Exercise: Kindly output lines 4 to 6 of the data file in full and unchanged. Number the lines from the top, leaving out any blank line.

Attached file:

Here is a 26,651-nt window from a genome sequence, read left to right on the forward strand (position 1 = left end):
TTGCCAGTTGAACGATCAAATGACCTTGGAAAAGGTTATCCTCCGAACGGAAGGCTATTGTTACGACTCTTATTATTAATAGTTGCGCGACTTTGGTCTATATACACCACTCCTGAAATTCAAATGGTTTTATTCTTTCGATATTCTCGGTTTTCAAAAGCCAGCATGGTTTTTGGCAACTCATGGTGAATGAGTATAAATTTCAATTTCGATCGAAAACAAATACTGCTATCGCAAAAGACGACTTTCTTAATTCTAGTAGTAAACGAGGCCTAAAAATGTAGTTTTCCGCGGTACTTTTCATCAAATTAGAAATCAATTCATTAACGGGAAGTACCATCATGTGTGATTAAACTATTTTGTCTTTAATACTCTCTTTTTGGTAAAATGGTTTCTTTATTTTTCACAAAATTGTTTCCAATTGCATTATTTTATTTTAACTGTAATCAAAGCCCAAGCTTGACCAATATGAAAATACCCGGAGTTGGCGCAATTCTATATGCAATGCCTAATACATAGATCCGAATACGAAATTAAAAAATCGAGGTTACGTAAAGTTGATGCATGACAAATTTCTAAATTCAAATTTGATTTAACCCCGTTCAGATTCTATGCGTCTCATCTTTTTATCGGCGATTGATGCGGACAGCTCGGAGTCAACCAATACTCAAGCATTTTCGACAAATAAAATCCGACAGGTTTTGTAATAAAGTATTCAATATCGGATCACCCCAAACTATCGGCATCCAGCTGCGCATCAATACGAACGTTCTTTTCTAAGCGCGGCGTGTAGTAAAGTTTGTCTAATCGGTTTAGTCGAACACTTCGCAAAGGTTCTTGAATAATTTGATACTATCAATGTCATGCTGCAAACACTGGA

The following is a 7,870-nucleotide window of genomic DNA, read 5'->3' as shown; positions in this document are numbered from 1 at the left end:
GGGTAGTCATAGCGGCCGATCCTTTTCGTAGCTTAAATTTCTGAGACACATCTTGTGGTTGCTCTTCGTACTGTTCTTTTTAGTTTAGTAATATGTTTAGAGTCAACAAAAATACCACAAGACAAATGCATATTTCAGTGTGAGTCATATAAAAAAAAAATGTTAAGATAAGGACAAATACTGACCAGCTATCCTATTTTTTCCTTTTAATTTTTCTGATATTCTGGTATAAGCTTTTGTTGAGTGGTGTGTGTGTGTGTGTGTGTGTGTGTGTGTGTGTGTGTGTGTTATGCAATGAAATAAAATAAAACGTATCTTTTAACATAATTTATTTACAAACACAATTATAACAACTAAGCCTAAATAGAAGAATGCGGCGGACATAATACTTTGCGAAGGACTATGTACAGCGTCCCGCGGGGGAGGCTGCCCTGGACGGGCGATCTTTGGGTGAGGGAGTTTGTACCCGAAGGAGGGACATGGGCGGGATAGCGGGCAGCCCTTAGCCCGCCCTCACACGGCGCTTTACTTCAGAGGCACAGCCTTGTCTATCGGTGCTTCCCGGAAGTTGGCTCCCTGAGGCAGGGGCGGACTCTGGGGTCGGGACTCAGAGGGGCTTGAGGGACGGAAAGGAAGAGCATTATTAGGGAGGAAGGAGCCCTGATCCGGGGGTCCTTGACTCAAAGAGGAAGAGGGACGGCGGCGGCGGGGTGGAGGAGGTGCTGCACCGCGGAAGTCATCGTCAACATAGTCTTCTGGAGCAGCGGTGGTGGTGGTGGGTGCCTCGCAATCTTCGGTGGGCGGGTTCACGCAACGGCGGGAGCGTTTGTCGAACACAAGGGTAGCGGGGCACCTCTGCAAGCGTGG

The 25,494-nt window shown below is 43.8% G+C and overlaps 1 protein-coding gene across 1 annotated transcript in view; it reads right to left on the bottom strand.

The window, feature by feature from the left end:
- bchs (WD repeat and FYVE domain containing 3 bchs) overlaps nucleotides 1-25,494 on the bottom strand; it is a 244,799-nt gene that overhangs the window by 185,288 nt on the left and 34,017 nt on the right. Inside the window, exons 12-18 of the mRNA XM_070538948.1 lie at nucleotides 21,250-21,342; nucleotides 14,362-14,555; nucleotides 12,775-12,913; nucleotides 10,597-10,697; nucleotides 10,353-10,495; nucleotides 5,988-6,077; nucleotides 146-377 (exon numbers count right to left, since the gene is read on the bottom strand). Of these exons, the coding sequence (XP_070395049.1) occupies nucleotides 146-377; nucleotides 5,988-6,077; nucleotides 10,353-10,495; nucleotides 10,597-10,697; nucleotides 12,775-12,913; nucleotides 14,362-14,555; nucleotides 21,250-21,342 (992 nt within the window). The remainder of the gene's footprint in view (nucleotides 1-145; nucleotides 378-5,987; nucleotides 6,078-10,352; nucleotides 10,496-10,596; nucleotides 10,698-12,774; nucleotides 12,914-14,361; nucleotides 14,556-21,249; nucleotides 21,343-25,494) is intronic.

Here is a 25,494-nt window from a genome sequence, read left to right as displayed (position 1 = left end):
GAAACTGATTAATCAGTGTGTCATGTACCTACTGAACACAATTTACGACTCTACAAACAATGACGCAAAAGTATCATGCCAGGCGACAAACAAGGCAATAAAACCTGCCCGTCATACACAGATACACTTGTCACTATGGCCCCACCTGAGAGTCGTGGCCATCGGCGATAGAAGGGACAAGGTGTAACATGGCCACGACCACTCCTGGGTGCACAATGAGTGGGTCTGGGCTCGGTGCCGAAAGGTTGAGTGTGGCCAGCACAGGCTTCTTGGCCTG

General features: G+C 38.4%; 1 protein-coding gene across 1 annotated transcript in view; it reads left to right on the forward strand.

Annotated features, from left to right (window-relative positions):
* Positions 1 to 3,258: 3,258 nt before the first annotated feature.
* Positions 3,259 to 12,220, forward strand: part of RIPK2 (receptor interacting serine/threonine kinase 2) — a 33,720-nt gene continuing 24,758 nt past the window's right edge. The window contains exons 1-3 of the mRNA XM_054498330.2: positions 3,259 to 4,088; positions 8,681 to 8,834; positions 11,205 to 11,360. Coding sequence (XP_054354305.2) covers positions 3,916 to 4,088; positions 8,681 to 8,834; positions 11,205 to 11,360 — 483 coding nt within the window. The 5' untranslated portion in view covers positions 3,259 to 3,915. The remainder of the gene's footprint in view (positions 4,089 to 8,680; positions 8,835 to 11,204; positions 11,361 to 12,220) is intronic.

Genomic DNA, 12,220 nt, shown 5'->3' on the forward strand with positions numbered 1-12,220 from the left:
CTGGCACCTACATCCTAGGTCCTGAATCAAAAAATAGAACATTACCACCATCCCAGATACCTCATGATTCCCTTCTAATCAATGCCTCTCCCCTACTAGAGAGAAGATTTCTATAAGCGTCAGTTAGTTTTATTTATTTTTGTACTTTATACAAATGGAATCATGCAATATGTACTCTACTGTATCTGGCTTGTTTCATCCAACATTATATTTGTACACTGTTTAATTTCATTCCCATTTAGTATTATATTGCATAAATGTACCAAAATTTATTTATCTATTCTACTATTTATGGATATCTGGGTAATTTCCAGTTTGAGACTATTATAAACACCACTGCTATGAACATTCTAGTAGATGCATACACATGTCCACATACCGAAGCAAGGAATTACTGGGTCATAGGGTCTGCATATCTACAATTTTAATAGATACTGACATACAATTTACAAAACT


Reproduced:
GGGTAGTCATAGCGGCCGATCCTTTTCGTAGCTTAAATTTCTGAGACACATCTTGTGGTTGCTCTTCGTACTGTTCTTTTTAGTTTAGTAATATGTTTAGAGTCAACAAAAATACCACAAGACAAATGCATATTTCAGTGTGAGTCATATAAAAAAAAAATGTTAAGATAAGGACAAATACTGACCAGCTATCCTATTTTTTCCTTTTAATTTTTCTGATATTCTGGTATAAGCTTTTGTTGAGTGGTGTGTGTGTGTGTGTGTGTGTGTGTGTGTGTGTGTGTGTGTTATGCAATGAAATAAAATAAAACGTATCTTTTAACATAATTTATTTACAAACACAATTATAACAACTAAGCCTAAATAGAAGAATGCGGCGGACATAATACTTTGCGAAGGACTATGTACAGCGTCCCGCGGGGGAGGCTGCCCTGGACGGGCGATCTTTGGGTGAGGGAGTTTGTACCCGAAGGAGGGACATGGGCGGGATAGCGGGCAGCCCTTAGCCCGCCCTCACACGGCGCTTTACTTCAGAGGCACAGCCTTGTCTATCGGTGCTTCCCGGAAGTTGGCTCCCTGAGGCAGGGGCGGACTCTGGGGTCGGGACTCAGAGGGGCTTGAGGGACGGAAAGGAAGAGCATTATTAGGGAGGAAGGAGCCCTGATCCGGGGGTCCTTGACTCAAAGAGGAAGAGGGACGGCGGCGGCGGGGTGGAGGAGGTGCTGCACCGCGGAAGTCATCGTCAACATAGTCTTCTGGAGCAGCGGTGGTGGTGGTGGGTGCCTCGCAATCTTCGGTGGGCGGGTTCACGCAACGGCGGGAGCGTTTGTCGAACACAAGGGTAGCGGGGCACCTCTGCAAGCGTGG

The 25,494-nt window shown below is 43.8% G+C and overlaps 1 protein-coding gene across 1 annotated transcript in view; it reads right to left on the bottom strand.

The window, feature by feature from the left end: